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Gene Panel May Predict Who Needs Rectal Cancer Surgery

Surgeons at M.D. Anderson Cancer Center in Houston have identified 87 genes that someday may tell doctors whether or not rectal cancer patients need surgery after chemotherapy and radiation.  The panel of genes predicted patients whose cancer appeared to be completely destroyed by the combination of chemotherapy and radiation before surgery, what is called pathological complete response.

Before it can become routine practice, the gene panel will need to be checked in another group of patients and clinical trials will need to be conducted to see if patients who have pathological complete responses and no surgery do as well as those who do have surgery.

After presurgical chemoradiation treatments, about 1 in 5 rectal cancer patients will have all signs of cancer disappear in pathology tests after surgery.  But surgeons don’t know which patients those are until they operate and remove the rectal tumor and its attached tissue and lymph nodes.

M.D. Anderson researchers assessed gene expression in tumor tissue from 46 patients with locally advanced rectal cancer.  They found that the expression of 87 genes was more common in those patients who had no cancer cells remaining in rectal tissue removed during surgery.

Currently standard treatment for locally advanced rectal cancer is chemotherapy and radiation followed by surgery to remove part of the rectum.  If the gene profile could identify patients who would have complete responses and clinical trials showed that not doing surgery was as effective as surgery in those patients, some patients with rectal cancer could be spared the risks, pain, and potential long-term effects of surgery.

Isabelle Bedrosian, MD, FACS, assistant professor of surgery at the University of Texas M.D. Anderson Cancer Center, explained,

We typically say that patients need chemotherapy, radiation therapy, and surgery to get the best outcomes. The upfront chemotherapy and radiation therapy helps shrink tumors down so they can be more easily removed surgically and decreases the chance that the tumor will come back in the pelvis.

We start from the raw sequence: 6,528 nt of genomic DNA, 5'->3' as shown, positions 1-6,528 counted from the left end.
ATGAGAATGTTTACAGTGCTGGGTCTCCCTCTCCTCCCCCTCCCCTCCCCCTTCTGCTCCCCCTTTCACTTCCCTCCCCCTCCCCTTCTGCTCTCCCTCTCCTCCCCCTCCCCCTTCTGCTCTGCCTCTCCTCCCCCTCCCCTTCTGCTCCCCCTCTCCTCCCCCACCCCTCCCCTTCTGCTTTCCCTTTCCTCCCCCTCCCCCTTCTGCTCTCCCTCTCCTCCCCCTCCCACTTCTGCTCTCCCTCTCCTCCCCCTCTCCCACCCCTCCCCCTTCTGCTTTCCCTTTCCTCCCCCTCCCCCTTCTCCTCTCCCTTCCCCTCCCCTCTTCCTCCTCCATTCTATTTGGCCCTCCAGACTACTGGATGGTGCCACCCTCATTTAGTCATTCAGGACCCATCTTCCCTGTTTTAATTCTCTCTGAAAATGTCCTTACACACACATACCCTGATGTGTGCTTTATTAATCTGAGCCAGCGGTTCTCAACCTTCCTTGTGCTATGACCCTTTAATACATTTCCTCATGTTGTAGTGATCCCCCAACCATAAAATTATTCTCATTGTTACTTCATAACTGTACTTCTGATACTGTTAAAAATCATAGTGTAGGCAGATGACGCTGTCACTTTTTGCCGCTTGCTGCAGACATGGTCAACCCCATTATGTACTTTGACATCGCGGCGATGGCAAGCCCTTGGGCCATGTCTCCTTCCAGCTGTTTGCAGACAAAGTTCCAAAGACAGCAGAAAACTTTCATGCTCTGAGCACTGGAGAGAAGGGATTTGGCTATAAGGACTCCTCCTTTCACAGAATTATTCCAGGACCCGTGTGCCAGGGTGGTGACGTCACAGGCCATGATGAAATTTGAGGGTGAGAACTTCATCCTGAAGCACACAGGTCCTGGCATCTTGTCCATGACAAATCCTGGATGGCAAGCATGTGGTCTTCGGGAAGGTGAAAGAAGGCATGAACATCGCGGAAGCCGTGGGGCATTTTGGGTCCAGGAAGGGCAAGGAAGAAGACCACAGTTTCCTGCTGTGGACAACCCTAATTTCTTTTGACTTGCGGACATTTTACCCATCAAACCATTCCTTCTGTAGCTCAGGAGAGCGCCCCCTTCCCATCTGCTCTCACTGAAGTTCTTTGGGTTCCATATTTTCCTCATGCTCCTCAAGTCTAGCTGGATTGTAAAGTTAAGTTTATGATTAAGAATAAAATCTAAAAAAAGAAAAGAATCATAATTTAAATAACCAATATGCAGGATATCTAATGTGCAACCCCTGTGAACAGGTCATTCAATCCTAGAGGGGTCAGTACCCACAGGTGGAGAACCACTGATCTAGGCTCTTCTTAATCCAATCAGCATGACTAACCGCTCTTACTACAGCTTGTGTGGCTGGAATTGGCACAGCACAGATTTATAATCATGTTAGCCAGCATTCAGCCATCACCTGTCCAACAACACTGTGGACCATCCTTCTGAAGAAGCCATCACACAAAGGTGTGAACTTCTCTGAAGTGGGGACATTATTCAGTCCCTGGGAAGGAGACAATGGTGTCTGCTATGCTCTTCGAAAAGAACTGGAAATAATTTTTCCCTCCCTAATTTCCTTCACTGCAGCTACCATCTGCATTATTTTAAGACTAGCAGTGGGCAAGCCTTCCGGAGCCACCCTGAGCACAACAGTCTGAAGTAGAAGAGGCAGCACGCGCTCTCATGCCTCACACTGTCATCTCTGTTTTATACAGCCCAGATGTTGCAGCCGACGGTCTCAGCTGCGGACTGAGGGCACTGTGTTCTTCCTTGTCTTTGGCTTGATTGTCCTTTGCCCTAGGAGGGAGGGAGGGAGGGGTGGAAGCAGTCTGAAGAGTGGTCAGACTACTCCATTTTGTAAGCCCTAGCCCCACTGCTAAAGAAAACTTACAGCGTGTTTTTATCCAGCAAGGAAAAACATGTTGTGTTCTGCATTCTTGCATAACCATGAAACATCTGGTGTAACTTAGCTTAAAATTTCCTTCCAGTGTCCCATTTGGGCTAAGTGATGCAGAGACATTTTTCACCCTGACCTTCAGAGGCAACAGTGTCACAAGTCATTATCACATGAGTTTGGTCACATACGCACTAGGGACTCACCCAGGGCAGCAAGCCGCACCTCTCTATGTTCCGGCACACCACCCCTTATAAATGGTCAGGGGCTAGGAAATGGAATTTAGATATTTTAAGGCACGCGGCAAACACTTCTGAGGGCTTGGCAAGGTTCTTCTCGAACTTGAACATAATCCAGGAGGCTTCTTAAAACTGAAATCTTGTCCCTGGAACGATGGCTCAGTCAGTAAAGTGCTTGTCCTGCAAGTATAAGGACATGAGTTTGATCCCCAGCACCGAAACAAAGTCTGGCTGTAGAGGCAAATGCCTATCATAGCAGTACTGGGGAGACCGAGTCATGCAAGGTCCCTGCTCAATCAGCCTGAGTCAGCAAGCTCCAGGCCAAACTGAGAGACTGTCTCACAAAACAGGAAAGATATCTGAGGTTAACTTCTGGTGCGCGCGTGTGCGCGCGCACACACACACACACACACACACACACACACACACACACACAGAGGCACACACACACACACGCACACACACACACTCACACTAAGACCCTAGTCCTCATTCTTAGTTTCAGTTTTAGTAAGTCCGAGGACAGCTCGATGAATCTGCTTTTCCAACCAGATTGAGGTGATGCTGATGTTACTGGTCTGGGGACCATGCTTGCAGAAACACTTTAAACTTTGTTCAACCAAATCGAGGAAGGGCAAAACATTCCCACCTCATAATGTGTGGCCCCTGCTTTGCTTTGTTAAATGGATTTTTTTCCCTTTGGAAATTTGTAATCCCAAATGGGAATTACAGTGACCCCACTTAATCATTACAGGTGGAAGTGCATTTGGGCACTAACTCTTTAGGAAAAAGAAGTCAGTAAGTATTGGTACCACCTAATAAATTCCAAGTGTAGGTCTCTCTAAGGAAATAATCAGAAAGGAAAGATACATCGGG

Dr. Bedrosian continued,

Findings from this study suggest that we may have a new tool to say to a patient whose tumor has a specific DNA profile and who has had a complete clinical response to chemotherapy and radiation therapy that he may not need radical surgery.

Plans are underway to validate the gene panel in another group of patients.  If successful, clinical trials can be planned to compare recurrences and survival between groups of patients, whose tumors fit the gene profile, who do and do not have surgery.

Dr. Bedrosian’s study was reported at the American College of Surgeons Clinical Congress last week in Chicago.

What This Means for Patients

Discovering the genes that appear to predict pathological complete response is only the first step.  The genes will need to be independently verified in another group of patients.  Then randomized clinical trials will be necessary to see if outcomes like cancer returning in or near the rectum or cancer-free survival are the same whether or not patients have surgery.

So the gene testing is not yet ready for use in today’s patients.

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